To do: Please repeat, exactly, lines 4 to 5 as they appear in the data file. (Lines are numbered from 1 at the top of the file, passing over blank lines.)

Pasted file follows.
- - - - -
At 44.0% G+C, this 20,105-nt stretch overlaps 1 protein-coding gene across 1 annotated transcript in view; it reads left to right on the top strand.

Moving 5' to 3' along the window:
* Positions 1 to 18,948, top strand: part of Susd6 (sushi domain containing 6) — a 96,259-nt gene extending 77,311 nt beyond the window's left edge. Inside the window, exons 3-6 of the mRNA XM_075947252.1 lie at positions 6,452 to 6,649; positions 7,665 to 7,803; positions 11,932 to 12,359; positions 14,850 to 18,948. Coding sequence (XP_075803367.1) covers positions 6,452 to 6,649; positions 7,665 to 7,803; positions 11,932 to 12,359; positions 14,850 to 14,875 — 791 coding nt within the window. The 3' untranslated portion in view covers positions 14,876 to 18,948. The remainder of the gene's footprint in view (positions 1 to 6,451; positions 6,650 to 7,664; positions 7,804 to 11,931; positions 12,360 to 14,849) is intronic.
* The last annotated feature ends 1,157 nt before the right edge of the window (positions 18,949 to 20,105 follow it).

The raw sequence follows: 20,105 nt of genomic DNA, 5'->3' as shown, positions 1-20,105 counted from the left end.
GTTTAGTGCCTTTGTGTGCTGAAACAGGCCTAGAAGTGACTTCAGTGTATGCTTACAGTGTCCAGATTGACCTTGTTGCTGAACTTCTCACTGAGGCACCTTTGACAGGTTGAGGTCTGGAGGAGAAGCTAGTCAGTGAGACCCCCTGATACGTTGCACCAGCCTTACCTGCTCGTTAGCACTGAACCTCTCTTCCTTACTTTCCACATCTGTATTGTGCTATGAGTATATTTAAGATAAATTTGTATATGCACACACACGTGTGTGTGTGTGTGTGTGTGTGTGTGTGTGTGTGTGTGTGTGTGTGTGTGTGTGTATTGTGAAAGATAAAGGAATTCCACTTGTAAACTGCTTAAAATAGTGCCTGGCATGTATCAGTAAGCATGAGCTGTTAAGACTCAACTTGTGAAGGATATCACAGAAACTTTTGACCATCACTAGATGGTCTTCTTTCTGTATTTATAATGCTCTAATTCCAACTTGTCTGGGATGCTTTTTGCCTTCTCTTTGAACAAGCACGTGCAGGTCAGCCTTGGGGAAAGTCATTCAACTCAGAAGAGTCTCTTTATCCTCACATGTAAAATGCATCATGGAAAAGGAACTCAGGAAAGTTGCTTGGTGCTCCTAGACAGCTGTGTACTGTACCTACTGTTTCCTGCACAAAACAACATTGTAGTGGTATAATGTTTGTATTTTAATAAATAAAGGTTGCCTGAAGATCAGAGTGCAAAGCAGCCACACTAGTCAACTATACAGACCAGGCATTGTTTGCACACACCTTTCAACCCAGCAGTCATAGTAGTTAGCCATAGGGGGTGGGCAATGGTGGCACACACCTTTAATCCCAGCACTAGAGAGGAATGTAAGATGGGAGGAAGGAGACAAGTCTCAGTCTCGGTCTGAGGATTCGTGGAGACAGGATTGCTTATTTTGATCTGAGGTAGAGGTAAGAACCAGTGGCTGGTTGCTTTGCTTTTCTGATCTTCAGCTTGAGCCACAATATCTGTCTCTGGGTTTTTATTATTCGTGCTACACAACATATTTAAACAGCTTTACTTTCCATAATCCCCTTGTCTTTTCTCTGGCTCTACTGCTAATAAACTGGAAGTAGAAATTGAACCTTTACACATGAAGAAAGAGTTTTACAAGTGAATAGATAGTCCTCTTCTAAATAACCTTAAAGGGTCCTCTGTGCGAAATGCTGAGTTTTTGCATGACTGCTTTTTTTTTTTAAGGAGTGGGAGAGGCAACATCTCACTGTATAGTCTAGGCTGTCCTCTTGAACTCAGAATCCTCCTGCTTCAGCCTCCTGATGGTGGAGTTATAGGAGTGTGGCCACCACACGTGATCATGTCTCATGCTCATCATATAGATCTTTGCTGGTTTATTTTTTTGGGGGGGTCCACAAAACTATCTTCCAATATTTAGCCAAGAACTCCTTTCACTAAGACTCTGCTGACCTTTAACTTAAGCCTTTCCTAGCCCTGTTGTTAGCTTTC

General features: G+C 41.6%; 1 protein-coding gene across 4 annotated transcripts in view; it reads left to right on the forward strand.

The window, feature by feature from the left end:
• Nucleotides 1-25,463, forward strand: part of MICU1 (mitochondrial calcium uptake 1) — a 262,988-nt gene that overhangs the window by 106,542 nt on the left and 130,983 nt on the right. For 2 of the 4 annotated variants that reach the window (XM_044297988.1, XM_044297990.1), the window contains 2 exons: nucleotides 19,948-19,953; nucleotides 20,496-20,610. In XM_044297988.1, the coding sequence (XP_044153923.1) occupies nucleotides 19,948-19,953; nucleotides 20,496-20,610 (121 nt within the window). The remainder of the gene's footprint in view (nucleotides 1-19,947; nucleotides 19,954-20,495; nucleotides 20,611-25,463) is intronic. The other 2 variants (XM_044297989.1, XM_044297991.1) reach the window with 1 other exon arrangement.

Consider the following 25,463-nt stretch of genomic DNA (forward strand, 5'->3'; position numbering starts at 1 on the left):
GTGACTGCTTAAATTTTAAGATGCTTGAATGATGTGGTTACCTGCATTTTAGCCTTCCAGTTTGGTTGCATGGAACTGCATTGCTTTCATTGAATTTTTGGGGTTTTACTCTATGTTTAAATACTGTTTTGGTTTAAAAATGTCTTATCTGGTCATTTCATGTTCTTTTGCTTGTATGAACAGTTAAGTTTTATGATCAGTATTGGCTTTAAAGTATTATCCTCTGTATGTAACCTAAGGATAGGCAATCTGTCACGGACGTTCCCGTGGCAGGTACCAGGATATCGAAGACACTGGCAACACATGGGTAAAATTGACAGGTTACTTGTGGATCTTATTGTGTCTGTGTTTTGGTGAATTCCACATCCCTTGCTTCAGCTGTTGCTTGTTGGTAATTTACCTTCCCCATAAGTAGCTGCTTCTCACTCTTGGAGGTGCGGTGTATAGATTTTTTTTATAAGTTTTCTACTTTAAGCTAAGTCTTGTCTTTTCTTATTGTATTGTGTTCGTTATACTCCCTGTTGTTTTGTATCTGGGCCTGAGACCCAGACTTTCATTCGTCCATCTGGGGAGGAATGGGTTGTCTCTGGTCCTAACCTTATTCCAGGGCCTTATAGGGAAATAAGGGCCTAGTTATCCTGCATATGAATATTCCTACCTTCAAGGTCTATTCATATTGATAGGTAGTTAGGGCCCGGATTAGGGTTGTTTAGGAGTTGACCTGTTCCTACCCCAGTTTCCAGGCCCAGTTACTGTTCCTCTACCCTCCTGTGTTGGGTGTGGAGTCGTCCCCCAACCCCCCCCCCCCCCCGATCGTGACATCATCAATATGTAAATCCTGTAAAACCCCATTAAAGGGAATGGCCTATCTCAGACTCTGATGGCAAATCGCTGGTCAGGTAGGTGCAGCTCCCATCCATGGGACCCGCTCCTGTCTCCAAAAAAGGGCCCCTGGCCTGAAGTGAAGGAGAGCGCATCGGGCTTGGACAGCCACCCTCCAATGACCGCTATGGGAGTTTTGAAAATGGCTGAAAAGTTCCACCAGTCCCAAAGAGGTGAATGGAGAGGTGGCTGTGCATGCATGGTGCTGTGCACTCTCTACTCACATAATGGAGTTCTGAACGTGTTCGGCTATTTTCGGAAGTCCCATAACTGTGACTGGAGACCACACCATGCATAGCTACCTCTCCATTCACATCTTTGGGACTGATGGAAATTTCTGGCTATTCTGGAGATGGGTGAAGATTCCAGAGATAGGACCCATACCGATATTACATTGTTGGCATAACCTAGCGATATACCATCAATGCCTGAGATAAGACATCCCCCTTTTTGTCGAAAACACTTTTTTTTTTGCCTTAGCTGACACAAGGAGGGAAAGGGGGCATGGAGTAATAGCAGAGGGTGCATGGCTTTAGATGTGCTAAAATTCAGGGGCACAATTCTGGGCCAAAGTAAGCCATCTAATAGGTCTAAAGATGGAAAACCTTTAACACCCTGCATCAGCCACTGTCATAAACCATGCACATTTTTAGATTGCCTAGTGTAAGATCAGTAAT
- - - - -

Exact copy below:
* The last annotated feature ends 1,157 nt before the right edge of the window (positions 18,949 to 20,105 follow it).

The raw sequence follows: 20,105 nt of genomic DNA, 5'->3' as shown, positions 1-20,105 counted from the left end.